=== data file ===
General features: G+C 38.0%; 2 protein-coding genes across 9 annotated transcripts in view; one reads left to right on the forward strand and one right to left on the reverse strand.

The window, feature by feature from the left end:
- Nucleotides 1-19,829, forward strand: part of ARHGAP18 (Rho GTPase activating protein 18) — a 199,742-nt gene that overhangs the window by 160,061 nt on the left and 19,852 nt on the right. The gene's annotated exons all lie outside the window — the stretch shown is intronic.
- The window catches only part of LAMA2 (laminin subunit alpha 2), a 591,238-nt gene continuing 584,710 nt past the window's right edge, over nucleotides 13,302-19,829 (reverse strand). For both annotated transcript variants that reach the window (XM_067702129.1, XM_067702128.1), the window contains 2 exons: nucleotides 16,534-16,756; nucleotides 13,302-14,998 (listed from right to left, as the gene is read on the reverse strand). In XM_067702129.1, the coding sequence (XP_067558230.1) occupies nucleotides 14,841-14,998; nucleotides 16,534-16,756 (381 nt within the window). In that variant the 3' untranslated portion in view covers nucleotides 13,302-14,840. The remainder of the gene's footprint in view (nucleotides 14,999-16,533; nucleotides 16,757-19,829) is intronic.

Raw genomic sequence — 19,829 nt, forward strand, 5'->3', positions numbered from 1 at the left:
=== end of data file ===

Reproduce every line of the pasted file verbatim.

General features: G+C 38.0%; 2 protein-coding genes across 9 annotated transcripts in view; one reads left to right on the forward strand and one right to left on the reverse strand.

The window, feature by feature from the left end:
- Nucleotides 1-19,829, forward strand: part of ARHGAP18 (Rho GTPase activating protein 18) — a 199,742-nt gene that overhangs the window by 160,061 nt on the left and 19,852 nt on the right. The gene's annotated exons all lie outside the window — the stretch shown is intronic.
- The window catches only part of LAMA2 (laminin subunit alpha 2), a 591,238-nt gene continuing 584,710 nt past the window's right edge, over nucleotides 13,302-19,829 (reverse strand). For both annotated transcript variants that reach the window (XM_067702129.1, XM_067702128.1), the window contains 2 exons: nucleotides 16,534-16,756; nucleotides 13,302-14,998 (listed from right to left, as the gene is read on the reverse strand). In XM_067702129.1, the coding sequence (XP_067558230.1) occupies nucleotides 14,841-14,998; nucleotides 16,534-16,756 (381 nt within the window). In that variant the 3' untranslated portion in view covers nucleotides 13,302-14,840. The remainder of the gene's footprint in view (nucleotides 14,999-16,533; nucleotides 16,757-19,829) is intronic.

Raw genomic sequence — 19,829 nt, forward strand, 5'->3', positions numbered from 1 at the left: